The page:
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12 Data Security Musts for Small Businesses

02/27/2024 - Business Insights

mini model of a storefront on a desk while a person in the background works on data security on their laptop
Business Insights: Data Security Musts

Whether you’re a solo entrepreneur or manage a global team, data security should be a top priority.

Massive data breaches that impact millions of consumers at once tend to capture the headlines, but smaller enterprises are increasingly at risk. A 2021 study by the Atlas VPN research team found that 31% of small businesses are forced to close after a ransomware attack, system failure, or other major data loss incident. And even a comparatively small loss can cost you time, money, and trust. Yet many small businesses haven’t taken the necessary precautions to protect their sensitive information.

In this article, we’ll cover a dozen musts for enhancing your data security strategy.

 1. Develop a Plan

Don’t leave data security to chance. Take the time to craft a formal data policy that’s in keeping with current best practices and in sync with your business model and workflow:

  • Define your process for vetting new employees through background checks and smart onboarding practices.
  • Inventory the sensitive data that you have, like customer info, HR documents, and banking records.
  • Determine who can access this data and how it will be kept safe when stored and transmitted.
  • Prepare an incident response protocol in case of a suspected data breach or loss.
  • Develop an employee training program with ongoing reinforcement.
  • Review and update your data plan on a regular basis.

2. Implement a Firewall

A strong firewall is your first defense against unauthorized access to your business’s most valuable assets. But you won’t need a building permit – a firewall is simply a hardware or software tool that monitors your network and blocks potentially malicious activity. Software firewalls are typically installed and run on individual devices, while hardware firewalls are designed to protect an entire network or subnet by serving as a physical gateway between the internal network and the internet. Your choice will come down to your business’s scope, risk factors, and budget.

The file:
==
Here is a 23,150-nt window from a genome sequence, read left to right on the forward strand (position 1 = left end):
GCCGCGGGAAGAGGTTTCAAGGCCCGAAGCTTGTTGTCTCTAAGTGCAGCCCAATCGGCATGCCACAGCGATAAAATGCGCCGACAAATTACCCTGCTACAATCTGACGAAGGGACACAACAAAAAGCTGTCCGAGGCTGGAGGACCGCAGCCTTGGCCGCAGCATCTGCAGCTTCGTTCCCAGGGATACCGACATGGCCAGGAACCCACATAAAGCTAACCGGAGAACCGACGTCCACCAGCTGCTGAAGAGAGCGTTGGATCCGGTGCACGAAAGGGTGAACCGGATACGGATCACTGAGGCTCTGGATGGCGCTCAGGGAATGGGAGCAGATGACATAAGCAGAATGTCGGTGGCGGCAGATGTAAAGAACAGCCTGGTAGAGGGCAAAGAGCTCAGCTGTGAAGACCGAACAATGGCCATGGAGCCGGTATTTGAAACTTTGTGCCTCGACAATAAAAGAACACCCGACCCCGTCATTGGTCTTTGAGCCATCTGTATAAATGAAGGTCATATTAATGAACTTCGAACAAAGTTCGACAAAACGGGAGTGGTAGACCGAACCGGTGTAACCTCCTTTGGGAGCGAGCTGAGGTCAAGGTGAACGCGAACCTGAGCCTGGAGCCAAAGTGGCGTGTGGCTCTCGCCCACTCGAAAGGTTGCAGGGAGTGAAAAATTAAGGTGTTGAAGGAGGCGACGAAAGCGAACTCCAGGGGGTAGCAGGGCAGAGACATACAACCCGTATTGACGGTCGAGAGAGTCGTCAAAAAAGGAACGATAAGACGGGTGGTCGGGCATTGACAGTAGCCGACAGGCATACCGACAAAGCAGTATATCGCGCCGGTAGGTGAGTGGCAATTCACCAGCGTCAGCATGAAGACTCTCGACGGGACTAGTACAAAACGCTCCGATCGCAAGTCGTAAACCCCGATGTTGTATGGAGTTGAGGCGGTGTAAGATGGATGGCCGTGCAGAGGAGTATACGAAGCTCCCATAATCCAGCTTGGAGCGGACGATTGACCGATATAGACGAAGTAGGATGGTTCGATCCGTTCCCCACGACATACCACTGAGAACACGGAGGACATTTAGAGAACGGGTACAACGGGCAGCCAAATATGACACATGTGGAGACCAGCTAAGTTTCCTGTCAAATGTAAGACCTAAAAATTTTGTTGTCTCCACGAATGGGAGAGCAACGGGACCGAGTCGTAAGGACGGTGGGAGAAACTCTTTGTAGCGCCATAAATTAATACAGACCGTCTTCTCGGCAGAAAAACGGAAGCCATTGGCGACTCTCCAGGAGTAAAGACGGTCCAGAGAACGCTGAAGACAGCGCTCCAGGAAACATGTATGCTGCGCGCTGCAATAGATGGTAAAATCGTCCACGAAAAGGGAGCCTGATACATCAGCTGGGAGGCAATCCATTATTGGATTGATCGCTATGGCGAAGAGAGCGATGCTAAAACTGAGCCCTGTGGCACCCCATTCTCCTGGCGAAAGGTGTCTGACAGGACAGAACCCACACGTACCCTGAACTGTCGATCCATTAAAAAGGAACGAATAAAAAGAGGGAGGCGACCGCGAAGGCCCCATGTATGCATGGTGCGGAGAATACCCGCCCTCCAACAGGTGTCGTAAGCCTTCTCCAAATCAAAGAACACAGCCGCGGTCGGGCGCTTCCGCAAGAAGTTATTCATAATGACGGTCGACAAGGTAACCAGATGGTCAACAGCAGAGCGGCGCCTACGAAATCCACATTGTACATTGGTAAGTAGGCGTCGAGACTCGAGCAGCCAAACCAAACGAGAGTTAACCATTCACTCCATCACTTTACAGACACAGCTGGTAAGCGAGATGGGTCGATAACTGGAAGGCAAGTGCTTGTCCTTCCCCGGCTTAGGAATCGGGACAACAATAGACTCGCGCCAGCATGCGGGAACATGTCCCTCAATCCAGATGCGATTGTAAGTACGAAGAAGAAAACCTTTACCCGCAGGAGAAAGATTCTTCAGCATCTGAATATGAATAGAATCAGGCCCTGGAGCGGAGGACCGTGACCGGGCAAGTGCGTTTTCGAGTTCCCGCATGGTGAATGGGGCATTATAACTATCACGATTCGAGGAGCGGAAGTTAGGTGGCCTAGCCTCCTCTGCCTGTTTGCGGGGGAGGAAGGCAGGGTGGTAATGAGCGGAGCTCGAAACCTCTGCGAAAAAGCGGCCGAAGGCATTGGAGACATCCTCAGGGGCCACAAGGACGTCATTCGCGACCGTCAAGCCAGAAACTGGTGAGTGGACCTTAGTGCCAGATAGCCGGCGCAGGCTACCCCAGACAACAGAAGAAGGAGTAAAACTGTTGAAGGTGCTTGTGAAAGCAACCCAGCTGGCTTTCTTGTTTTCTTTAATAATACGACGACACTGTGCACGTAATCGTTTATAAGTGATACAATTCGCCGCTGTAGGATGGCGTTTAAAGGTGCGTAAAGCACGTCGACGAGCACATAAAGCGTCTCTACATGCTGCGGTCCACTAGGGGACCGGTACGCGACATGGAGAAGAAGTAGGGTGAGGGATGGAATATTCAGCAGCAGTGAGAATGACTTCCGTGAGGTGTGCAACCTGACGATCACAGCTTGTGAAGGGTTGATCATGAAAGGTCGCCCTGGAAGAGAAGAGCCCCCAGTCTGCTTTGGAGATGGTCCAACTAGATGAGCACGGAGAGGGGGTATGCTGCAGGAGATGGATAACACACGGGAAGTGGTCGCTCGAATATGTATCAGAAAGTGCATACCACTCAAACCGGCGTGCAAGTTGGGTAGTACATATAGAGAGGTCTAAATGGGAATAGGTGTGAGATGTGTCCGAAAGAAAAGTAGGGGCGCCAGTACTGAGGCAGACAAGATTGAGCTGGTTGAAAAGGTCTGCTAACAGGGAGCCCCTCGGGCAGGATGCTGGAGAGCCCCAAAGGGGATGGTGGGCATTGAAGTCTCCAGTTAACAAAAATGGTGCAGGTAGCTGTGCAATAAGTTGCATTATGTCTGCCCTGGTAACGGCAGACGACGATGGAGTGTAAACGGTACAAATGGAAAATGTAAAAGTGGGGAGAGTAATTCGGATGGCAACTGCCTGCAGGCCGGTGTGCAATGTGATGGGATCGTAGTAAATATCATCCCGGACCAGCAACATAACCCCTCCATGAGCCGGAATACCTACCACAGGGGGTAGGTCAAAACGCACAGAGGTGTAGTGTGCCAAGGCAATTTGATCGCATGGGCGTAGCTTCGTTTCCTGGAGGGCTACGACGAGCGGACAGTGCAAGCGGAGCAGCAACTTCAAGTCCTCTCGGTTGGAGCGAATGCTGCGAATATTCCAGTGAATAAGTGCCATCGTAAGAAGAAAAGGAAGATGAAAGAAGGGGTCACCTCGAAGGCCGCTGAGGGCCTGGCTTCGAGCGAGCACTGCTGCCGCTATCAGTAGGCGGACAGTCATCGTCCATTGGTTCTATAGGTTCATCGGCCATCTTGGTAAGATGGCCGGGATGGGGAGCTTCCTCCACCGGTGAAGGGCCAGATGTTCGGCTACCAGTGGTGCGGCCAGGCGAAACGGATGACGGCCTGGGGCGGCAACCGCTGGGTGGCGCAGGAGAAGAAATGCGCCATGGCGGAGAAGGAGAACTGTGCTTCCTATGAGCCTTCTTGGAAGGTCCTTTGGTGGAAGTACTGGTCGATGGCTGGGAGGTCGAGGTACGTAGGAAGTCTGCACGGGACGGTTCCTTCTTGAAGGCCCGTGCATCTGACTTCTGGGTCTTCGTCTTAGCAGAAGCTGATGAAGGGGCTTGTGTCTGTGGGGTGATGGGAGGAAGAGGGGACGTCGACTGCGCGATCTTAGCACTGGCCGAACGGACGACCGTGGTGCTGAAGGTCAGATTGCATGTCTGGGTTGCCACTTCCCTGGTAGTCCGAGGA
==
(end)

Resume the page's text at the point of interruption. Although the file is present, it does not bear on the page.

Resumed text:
3. Scan for Viruses

Cybercriminals worldwide use viruses and malware to disrupt business operations, spy on financial records and personal details, hijack computing power, and hold files for ransom. Defend your vital information by installing antivirus software and setting up automatic updates and scans, which can tell you if there is suspicious software in your system, which files or devices may be affected, and recommended actions for quarantining and remediating the threat.

4. Set Strong Passwords

Verizon’s 2023 Data Breach Report found that about 80% of data breaches are due to weak or stolen passwords. Use at least 12 characters, including a mix of numbers, symbols, and uppercase and lowercase letters. Require unique passwords for each account and prompt users to change them regularly. You might also consider a password storage platform to centralize your complex, hack-resistant passwords.

 5. Use Multifactor Authentication

Strong passwords are a good start, but they’re not enough to safeguard highly sensitive enterprise data. A smart next step is an app that sends a time-limited code to the user’s phone upon login. This easy-to-implement technology can drastically reduce the risk of costly cyberattacks.

6. Lock Down Your Wi-Fi

Wireless internet networks are convenient, but they’re prone to hacking if the proper safeguards aren’t in place. Turn off your router’s service set identifier (SSID) broadcast so it doesn’t appear as an available network on strangers’ devices, and then protect it with a unique password.